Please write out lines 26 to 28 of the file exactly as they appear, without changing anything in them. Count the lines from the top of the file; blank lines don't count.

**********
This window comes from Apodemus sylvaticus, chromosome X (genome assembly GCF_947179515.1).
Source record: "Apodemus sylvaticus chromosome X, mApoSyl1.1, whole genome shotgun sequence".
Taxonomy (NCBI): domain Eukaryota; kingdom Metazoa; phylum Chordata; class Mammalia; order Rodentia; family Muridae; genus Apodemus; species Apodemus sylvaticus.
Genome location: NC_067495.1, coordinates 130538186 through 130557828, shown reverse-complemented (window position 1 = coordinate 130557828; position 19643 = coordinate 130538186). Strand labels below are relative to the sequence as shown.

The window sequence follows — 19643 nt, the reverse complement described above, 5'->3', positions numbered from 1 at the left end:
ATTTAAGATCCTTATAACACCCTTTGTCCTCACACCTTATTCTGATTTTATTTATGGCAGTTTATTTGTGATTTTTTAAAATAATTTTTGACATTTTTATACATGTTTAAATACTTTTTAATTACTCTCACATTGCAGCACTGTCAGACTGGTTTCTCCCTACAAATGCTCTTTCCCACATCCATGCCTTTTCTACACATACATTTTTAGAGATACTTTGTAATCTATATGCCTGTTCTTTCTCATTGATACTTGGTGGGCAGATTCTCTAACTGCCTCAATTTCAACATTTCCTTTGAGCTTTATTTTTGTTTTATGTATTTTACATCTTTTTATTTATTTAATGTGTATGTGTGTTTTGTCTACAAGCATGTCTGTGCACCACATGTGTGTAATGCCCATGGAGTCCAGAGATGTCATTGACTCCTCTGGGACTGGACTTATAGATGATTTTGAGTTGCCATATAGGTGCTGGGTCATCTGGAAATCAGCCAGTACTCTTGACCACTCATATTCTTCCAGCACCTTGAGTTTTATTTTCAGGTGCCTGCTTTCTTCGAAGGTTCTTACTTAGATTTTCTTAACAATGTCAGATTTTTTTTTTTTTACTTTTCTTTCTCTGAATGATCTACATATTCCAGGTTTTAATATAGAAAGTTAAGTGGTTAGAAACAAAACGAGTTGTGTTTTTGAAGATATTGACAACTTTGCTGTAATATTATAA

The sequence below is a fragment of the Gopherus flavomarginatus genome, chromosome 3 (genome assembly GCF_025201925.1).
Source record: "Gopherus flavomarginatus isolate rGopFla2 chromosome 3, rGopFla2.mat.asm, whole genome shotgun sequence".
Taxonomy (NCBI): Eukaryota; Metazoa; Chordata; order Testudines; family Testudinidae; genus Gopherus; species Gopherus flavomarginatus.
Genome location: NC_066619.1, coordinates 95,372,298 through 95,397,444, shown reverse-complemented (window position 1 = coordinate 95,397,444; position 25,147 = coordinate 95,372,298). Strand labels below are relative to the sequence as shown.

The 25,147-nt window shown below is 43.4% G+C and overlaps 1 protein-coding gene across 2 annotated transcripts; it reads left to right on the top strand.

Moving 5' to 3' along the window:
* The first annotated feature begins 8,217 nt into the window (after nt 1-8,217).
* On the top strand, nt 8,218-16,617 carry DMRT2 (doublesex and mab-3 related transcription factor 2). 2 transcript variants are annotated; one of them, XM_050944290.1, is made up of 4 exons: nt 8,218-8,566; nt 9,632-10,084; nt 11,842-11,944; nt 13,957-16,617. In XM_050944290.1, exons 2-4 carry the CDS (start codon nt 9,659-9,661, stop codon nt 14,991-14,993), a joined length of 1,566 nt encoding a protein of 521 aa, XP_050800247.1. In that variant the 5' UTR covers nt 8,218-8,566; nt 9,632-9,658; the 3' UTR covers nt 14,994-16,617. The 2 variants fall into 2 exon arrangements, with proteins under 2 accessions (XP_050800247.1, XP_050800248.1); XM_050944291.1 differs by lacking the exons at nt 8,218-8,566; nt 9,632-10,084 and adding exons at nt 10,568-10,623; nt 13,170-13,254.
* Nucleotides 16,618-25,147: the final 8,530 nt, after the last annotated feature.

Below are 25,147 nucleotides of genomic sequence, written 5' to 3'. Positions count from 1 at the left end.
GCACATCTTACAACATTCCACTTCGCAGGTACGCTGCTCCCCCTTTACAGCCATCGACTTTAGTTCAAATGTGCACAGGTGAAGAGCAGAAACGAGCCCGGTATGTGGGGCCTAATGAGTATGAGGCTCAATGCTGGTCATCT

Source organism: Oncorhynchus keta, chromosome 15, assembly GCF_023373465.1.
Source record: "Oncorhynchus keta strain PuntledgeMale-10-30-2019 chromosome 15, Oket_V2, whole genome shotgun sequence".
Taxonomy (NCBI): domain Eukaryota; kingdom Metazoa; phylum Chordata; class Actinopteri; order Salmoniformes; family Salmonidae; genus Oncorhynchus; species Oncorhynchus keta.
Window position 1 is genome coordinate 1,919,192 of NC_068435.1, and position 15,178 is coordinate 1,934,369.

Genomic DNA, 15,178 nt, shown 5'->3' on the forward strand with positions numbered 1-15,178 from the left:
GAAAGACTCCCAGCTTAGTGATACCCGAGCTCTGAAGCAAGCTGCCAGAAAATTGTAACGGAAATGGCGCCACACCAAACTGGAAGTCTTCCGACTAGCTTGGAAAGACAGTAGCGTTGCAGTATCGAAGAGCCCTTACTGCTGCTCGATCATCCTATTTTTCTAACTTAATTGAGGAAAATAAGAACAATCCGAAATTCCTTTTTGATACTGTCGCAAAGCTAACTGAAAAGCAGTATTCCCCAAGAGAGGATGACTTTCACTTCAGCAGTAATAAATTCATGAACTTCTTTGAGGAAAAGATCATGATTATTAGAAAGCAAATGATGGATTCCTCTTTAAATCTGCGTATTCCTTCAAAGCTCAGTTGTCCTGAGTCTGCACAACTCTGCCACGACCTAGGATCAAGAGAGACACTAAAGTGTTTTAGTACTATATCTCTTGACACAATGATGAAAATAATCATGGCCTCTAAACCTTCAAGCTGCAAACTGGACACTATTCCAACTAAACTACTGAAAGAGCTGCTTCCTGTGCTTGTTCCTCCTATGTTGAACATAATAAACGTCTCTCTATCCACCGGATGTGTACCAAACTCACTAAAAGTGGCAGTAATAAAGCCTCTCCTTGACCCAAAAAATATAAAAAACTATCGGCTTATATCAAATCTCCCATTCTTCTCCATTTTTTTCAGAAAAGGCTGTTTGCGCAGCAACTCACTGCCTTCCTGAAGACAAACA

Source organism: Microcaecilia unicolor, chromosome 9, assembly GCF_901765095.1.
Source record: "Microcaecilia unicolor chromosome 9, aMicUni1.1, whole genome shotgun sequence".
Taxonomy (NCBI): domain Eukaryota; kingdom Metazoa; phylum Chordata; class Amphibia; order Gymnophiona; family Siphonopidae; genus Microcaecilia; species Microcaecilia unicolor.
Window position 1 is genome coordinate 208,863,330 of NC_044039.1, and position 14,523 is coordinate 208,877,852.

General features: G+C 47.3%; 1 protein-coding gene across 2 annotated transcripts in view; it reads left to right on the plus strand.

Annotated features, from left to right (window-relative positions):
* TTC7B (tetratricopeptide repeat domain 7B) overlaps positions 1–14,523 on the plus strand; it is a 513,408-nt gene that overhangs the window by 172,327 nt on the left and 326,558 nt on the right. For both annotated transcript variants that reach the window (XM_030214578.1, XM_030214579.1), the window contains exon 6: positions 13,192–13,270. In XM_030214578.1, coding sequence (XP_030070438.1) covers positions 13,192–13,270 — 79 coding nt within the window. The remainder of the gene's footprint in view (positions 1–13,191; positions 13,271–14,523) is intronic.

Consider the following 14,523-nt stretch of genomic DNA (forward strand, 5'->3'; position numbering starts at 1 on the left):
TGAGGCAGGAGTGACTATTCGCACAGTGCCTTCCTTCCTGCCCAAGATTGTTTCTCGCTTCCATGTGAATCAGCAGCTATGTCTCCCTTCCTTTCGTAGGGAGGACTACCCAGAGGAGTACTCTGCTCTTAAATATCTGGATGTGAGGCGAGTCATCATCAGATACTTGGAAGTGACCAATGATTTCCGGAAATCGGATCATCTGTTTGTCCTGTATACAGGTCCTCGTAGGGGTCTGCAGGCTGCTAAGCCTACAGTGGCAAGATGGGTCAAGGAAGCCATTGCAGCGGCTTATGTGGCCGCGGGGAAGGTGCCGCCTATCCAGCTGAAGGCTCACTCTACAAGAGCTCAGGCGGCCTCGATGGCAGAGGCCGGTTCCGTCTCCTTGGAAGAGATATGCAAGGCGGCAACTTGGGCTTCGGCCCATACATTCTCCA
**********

Taxonomy (NCBI): domain Eukaryota; kingdom Metazoa; phylum Chordata; class Amphibia; order Gymnophiona; family Siphonopidae; genus Microcaecilia; species Microcaecilia unicolor.
Window position 1 is genome coordinate 208,863,330 of NC_044039.1, and position 14,523 is coordinate 208,877,852.

General features: G+C 47.3%; 1 protein-coding gene across 2 annotated transcripts in view; it reads left to right on the plus strand.